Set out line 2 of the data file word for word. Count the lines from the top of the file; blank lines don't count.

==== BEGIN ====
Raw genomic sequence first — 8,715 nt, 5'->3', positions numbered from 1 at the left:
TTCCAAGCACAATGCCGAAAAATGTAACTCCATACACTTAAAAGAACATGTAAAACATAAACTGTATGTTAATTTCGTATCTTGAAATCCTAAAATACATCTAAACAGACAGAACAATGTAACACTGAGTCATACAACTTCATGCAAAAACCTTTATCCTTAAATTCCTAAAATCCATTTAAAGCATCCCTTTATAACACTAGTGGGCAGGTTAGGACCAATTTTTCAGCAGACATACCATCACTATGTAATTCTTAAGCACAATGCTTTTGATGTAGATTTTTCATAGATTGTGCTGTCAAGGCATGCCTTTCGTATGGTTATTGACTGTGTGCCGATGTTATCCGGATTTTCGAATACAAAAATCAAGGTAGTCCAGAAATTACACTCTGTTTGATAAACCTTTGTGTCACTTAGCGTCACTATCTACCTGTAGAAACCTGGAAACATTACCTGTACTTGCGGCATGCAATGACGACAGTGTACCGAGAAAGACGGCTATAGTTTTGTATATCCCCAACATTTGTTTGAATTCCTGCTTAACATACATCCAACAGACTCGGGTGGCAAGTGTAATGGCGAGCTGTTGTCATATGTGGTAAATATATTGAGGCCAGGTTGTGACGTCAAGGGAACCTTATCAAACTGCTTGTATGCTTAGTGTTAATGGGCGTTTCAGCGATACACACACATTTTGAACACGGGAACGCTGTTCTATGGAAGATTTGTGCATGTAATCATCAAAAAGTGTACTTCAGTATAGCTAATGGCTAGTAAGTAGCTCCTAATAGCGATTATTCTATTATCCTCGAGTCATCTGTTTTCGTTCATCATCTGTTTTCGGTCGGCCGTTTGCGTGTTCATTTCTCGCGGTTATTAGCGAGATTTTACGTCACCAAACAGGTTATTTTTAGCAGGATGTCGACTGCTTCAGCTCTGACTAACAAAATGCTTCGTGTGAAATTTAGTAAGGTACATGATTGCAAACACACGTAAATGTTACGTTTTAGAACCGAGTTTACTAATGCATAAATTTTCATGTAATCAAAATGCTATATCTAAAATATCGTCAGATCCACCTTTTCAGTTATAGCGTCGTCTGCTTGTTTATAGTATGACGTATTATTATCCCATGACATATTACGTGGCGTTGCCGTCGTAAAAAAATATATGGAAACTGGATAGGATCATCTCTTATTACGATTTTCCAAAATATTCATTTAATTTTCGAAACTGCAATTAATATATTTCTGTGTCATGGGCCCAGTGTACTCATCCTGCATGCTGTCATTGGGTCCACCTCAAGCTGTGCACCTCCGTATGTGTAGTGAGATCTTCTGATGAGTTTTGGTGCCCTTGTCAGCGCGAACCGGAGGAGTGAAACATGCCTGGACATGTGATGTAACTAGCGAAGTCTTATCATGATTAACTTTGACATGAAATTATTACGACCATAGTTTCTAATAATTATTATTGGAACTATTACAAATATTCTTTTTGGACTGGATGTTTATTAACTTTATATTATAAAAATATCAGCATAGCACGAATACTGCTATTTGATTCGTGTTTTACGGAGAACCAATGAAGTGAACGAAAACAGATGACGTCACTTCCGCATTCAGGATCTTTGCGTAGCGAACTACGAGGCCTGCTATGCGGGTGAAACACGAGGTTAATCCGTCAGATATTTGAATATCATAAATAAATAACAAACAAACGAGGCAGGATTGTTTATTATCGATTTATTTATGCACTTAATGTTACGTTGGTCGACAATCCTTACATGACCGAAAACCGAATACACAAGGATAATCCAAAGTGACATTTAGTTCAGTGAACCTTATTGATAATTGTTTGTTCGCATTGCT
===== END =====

TTCCAAGCACAATGCCGAAAAATGTAACTCCATACACTTAAAAGAACATGTAAAACATAAACTGTATGTTAATTTCGTATCTTGAAATCCTAAAATACATCTAAACAGACAGAACAATGTAACACTGAGTCATACAACTTCATGCAAAAACCTTTATCCTTAAATTCCTAAAATCCATTTAAAGCATCCCTTTATAACACTAGTGGGCAGGTTAGGACCAATTTTTCAGCAGACATACCATCACTATGTAATTCTTAAGCACAATGCTTTTGATGTAGATTTTTCATAGATTGTGCTGTCAAGGCATGCCTTTCGTATGGTTATTGACTGTGTGCCGATGTTATCCGGATTTTCGAATACAAAAATCAAGGTAGTCCAGAAATTACACTCTGTTTGATAAACCTTTGTGTCACTTAGCGTCACTATCTACCTGTAGAAACCTGGAAACATTACCTGTACTTGCGGCATGCAATGACGACAGTGTACCGAGAAAGACGGCTATAGTTTTGTATATCCCCAACATTTGTTTGAATTCCTGCTTAACATACATCCAACAGACTCGGGTGGCAAGTGTAATGGCGAGCTGTTGTCATATGTGGTAAATATATTGAGGCCAGGTTGTGACGTCAAGGGAACCTTATCAAACTGCTTGTATGCTTAGTGTTAATGGGCGTTTCAGCGATACACACACATTTTGAACACGGGAACGCTGTTCTATGGAAGATTTGTGCATGTAATCATCAAAAAGTGTACTTCAGTATAGCTAATGGCTAGTAAGTAGCTCCTAATAGCGATTATTCTATTATCCTCGAGTCATCTGTTTTCGTTCATCATCTGTTTTCGGTCGGCCGTTTGCGTGTTCATTTCTCGCGGTTATTAGCGAGATTTTACGTCACCAAACAGGTTATTTTTAGCAGGATGTCGACTGCTTCAGCTCTGACTAACAAAATGCTTCGTGTGAAATTTAGTAAGGTACATGATTGCAAACACACGTAAATGTTACGTTTTAGAACCGAGTTTACTAATGCATAAATTTTCATGTAATCAAAATGCTATATCTAAAATATCGTCAGATCCACCTTTTCAGTTATAGCGTCGTCTGCTTGTTTATAGTATGACGTATTATTATCCCATGACATATTACGTGGCGTTGCCGTCGTAAAAAAATATATGGAAACTGGATAGGATCATCTCTTATTACGATTTTCCAAAATATTCATTTAATTTTCGAAACTGCAATTAATATATTTCTGTGTCATGGGCCCAGTGTACTCATCCTGCATGCTGTCATTGGGTCCACCTCAAGCTGTGCACCTCCGTATGTGTAGTGAGATCTTCTGATGAGTTTTGGTGCCCTTGTCAGCGCGAACCGGAGGAGTGAAACATGCCTGGACATGTGATGTAACTAGCGAAGTCTTATCATGATTAACTTTGACATGAAATTATTACGACCATAGTTTCTAATAATTATTATTGGAACTATTACAAATATTCTTTTTGGACTGGATGTTTATTAACTTTATATTATAAAAATATCAGCATAGCACGAATACTGCTATTTGATTCGTGTTTTACGGAGAACCAATGAAGTGAACGAAAACAGATGACGTCACTTCCGCATTCAGGATCTTTGCGTAGCGAACTACGAGGCCTGCTATGCGGGTGAAACACGAGGTTAATCCGTCAGATATTTGAATATCATAAATAAATAACAAACAAACGAGGCAGGATTGTTTATTATCGATTTATTTATGCACTTAATGTTACGTTGGTCGACAATCCTTACATGACCGAAAACCGAATACACAAGGATAATCCAAAGTGACATTTAGTTCAGTGAACCTTATTGATAATTGTTTGTTCGCATTGCT